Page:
Nothing will compensate for the absence of this tenderness and love. A minister may speak the truth as it is in Jesus, clearly, forcibly, unanswerably; but if he does not speak it in love, few souls will be won. Just so you must set before your children their duty, — command, threaten, punish, reason, —but if affection be wanting in your treatment, your labor will be all in vain.
Love is one grand secret of successful training. Anger and harshness may frighten, but they will not persuade the child that you are right; and if he sees you often out of temper, you will soon cease to have his respect. A father who speaks to his son as Saul did to Jonathan (1 Sam. 20:30), need not expect to retain his influence over that son’s mind.
Try hard to keep up a hold on your child’s affections. It is a dangerous thing to make your children afraid of you. Anything is almost better than reserve and constraint between your child and yourself; and this will come in with fear. Fear puts an end to openness of manner; — fear leads to concealment;— fear sows the seed of much hypocrisy, and leads to many a lie. There is a mine of truth in the Apostle’s words to the Colossians: “Fathers, provoke not your children to anger, lest they be discouraged” (Col. 3:21). Let not the advice it contains be overlooked.
See this post for an introduction to this series and links to obtaining a copy of J. C. Ryle’s full booklet, Duties of Parents.
First, then, if you would train your children rightly, train them in the way they should go, and not in the way that they would.
Remember children are born with a decided bias towards evil, and therefore if you let them choose for themselves, they are certain to choose wrong. The mother cannot tell what her tender infant may grow up to be,— tall or short, weak or strong, wise or foolish he may be any of these things or not,—it is all uncertain. But one thing the mother can say with certainty: he will have a corrupt and sinful heart. It is natural to us to do wrong. “Foolishness,” says Solomon, “is bound in the heart of a child” (Prov. 22:15). “A child left to himself bringeth his mother to shame” (Prov. 29:15). Our hearts are like the earth on which we tread; let it alone, and it is sure to bear weeds. If, then, you would deal wisely with your child, you must not leave him to the guidance of his own will. Think for him, judge for him, act for him, just as you would for one weak and blind; but for pity’s sake, give him not up to his own wayward tastes and inclinations. It must not be his likings and wishes that are consulted. He knows not yet what is good for his mind and soul, any more than what is good for his body. You do not let him decide what he shall eat, and what he shall drink, and how he shall be clothed. Be consistent, and deal with his mind in like manner. Train him in the way that is scriptural and right, and not in the way that he fancies.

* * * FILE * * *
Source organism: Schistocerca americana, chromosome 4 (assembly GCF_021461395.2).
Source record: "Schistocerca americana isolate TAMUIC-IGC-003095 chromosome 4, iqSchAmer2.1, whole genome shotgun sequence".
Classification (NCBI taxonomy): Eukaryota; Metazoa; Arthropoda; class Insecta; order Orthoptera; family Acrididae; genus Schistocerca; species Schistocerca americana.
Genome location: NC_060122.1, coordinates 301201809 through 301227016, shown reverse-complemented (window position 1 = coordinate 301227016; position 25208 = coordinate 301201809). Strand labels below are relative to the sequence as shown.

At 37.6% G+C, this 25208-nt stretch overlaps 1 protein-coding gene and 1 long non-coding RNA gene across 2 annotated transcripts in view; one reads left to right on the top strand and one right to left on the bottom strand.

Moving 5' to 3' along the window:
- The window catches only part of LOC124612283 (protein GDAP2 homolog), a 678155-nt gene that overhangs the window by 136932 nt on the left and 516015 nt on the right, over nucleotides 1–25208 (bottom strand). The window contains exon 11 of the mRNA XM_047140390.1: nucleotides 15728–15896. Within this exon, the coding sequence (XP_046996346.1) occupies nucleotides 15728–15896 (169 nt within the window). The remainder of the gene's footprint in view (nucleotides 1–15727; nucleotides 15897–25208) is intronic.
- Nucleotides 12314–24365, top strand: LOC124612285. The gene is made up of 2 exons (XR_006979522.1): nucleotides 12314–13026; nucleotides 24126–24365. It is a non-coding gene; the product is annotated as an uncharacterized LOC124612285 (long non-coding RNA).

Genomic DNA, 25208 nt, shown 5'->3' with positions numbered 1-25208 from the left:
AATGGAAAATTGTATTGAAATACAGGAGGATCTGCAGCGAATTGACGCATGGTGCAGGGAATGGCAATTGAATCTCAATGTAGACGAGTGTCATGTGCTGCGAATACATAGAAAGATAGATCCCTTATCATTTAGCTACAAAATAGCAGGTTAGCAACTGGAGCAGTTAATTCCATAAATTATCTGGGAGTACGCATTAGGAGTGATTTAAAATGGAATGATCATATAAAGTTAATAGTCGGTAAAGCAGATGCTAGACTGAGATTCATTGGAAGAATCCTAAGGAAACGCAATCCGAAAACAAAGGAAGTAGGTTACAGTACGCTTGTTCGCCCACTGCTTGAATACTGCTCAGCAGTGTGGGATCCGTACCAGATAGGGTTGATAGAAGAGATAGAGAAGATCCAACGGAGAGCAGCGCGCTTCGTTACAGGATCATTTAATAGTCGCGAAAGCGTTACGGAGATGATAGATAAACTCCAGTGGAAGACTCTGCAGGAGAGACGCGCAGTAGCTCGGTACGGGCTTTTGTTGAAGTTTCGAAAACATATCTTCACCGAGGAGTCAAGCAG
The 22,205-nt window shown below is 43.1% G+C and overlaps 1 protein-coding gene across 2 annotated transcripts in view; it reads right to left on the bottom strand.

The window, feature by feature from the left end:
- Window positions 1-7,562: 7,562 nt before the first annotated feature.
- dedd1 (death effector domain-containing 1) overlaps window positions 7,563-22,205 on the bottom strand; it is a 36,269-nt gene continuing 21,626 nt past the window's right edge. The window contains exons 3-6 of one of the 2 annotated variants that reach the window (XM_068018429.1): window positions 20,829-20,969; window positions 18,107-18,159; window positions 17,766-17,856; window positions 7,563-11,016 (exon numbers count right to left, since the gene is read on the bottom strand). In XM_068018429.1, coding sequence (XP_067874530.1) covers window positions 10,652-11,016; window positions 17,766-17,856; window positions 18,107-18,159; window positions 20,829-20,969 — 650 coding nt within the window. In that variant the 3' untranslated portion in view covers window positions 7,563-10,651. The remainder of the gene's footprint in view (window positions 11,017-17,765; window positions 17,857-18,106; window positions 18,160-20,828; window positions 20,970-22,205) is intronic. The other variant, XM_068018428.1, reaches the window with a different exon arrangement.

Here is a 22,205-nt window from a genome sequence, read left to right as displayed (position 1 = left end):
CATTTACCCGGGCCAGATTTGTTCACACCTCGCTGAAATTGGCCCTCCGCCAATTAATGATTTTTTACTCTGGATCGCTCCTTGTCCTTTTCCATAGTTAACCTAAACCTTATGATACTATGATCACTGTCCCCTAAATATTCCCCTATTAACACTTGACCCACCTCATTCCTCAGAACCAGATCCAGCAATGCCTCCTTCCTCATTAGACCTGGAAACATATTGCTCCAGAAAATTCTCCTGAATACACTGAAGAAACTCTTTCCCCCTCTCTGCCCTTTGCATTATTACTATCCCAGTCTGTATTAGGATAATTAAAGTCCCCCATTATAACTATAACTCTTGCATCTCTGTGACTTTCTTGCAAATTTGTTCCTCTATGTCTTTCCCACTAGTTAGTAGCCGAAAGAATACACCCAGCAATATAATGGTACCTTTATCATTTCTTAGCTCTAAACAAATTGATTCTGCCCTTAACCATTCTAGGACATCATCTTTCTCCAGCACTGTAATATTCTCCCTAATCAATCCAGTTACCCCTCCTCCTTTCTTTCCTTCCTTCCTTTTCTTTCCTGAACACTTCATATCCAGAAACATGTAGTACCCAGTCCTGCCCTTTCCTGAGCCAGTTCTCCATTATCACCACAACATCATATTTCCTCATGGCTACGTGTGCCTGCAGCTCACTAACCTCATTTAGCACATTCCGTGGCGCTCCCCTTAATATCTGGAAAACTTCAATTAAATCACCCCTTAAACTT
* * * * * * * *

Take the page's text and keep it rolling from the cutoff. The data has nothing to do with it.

If you cannot make up your mind to this first principle of Christian training, it is useless for you to read any further. Self-will is almost the first thing that appears in a child’s mind; and it must be your first step to resist it.
See this post for an introduction to this series and links to obtaining a copy of J. C. Ryle’s full booklet, Duties of Parents.
For fathers’ day this year every man in our church received a copy of J. C. Ryle’s excellent booklet, Duties of Parents (you can purchase a copy here or get a free PDF here). I encouraged the men to do the following–
- Read it entirely through in one sitting
- Read one of Ryle’s “hints” every day until you are thoroughly conversant with his point
- As you read, write down specific changes you need to make in your life and home
- Read one or more “hints” with your wife every day
- Give a copy to your older children and have them read it so they will learn how to be godly parents
Here is the introduction; I will post 2-3 of the hints each day throughout the day. During our afternoon service of July 6 we will take time to hear testimonies from reading it.
“Train up a child in the way he should go; and when he is old, he will not depart from it.”— Prov 22:6.